Wearing gray shirts that boldly proclaimed, &#8220No Fear When your Brain is in Gear,” 150 fifth graders at Central’s West Elementary School have taken the pledge to remain drug free.
They graduated Thursday from the Drug Abuse Resistance Education (DARE) program.
&#8220I think parents would be surprised at how much kids know about drugs and alcohol,” said Deputy Gary Carver, who teaches DARE. &#8220I know that surprises me. And I’m surprised by how much they don’t talk to their parents about it.”
Carver says parents are role models for their children in the way they treat drugs and alcohol. The best way they can help their children is to keep the lines of communication open and answer their questions.
&#8220Kids tell me they don’t want to talk to their parents about it because they may yell at them or judge them,” said Carver. &#8220It’s important the parents talk with their kids about their family values and morals and let them know they can ask them anything.”
Carver says parents often call to ask him about how to talk with their children about drugs and alcohol. He has resources available to share and in some cases, he has arranged a tour of the St. Francois County Jail to help students realize just how serious the consequences of drug use can be.
He believes drug use among students is down. He says he always refers students to their parents first when they come to him to talk about a problem.
&#8220I keep confidences, but if the child is participating in something I think is a dangerous activity, I pass that along to parents,” he said.
Parents and teachers applauded as the students at the DARE graduation received certificates to acknowledge their pledge to remain drug free. &#8220I am proud of all of them,” said Steve Alexander, principal.
&#8220I asked every student if they would save a life if they could and they said yes,” Carver told the crowd. &#8220Then, I asked them if they would save their own lives. And that’s really what they’re doing today. They took the pledge to live a drug free life.”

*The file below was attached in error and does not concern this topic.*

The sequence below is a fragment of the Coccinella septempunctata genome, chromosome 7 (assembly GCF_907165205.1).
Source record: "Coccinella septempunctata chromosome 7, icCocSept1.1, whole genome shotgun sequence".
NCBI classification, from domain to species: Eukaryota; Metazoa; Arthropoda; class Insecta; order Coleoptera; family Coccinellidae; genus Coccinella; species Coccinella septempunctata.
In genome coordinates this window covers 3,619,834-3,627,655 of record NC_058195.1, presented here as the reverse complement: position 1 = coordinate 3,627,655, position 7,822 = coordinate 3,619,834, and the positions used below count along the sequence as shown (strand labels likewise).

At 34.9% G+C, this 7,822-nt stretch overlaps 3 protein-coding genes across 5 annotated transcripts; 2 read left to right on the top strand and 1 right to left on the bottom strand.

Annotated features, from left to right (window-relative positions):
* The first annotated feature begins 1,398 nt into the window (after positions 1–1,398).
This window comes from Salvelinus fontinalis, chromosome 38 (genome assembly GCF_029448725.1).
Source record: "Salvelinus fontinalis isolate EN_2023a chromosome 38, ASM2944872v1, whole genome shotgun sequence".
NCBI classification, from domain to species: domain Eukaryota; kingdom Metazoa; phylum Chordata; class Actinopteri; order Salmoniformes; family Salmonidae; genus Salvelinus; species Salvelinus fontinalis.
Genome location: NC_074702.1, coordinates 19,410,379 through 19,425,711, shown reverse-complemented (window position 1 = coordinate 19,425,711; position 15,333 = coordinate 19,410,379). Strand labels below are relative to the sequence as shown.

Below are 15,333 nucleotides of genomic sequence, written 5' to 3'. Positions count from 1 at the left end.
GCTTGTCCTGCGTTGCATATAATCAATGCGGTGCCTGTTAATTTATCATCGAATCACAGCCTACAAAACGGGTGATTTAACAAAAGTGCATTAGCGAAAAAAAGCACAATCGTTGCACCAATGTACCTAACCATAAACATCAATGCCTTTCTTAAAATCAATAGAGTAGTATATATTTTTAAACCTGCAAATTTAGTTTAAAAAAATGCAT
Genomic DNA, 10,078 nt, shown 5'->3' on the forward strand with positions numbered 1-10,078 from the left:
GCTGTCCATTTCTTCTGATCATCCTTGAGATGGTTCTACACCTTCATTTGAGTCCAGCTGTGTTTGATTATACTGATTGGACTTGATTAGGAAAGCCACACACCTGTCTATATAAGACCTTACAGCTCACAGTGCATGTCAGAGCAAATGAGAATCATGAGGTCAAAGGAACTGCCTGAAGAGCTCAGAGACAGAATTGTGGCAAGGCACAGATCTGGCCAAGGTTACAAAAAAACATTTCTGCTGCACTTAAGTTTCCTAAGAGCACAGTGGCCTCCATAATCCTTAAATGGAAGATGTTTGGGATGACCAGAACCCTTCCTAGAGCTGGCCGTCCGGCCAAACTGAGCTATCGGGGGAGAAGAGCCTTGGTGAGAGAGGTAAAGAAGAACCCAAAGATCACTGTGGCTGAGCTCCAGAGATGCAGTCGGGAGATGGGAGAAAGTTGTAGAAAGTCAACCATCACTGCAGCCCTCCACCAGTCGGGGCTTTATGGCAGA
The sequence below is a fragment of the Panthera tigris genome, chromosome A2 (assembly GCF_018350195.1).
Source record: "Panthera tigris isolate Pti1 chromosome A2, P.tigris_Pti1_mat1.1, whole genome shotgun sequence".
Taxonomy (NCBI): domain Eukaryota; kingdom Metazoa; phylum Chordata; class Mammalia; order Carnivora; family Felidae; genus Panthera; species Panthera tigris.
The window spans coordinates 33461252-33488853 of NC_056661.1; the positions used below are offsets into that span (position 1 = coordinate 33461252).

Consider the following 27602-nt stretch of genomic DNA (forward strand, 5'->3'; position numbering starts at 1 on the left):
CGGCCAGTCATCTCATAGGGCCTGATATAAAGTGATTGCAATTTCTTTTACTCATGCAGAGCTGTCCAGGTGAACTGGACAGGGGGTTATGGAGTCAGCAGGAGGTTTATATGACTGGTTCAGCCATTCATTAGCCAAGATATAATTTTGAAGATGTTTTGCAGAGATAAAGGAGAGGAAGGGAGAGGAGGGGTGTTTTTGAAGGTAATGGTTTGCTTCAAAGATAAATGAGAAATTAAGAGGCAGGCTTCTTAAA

A student from each of the seven classes was honored for the essays they wrote on staying drug free. They were Alec Higgins, Morgan Reece, Joe Mitchell, Nate Rawlins, Jacob Brown, Crystal McCullough and Joe Conrad.
&#8220One of my favorite things to do in the summer is play fast-pitch softball,” wrote Reece. &#8220I am the pitcher and I play shortstop and doing drugs like meth or marijuana, would impair my judgment and slow down my coordination.”
Conrad wrote, &#8220I feel great about the DARE program. It really taught me a lot lately. I am going to resist drugs and violence which means – Define Assess Respond and Evaluate. I will avoid doing drugs. I will also do what I think is right for myself and others.”
Next semester, Carver teaches DARE at North County Intermediate and Middle Schools, West County Elementary, Central and West County Middle Schools and to middle schoolers in Bismarck Schools. The classes are offered to fifth and seventh grade students.
&#8220I believe DARE is having an effect,” he said. &#8220In different ways, we help change attitudes and beliefs.”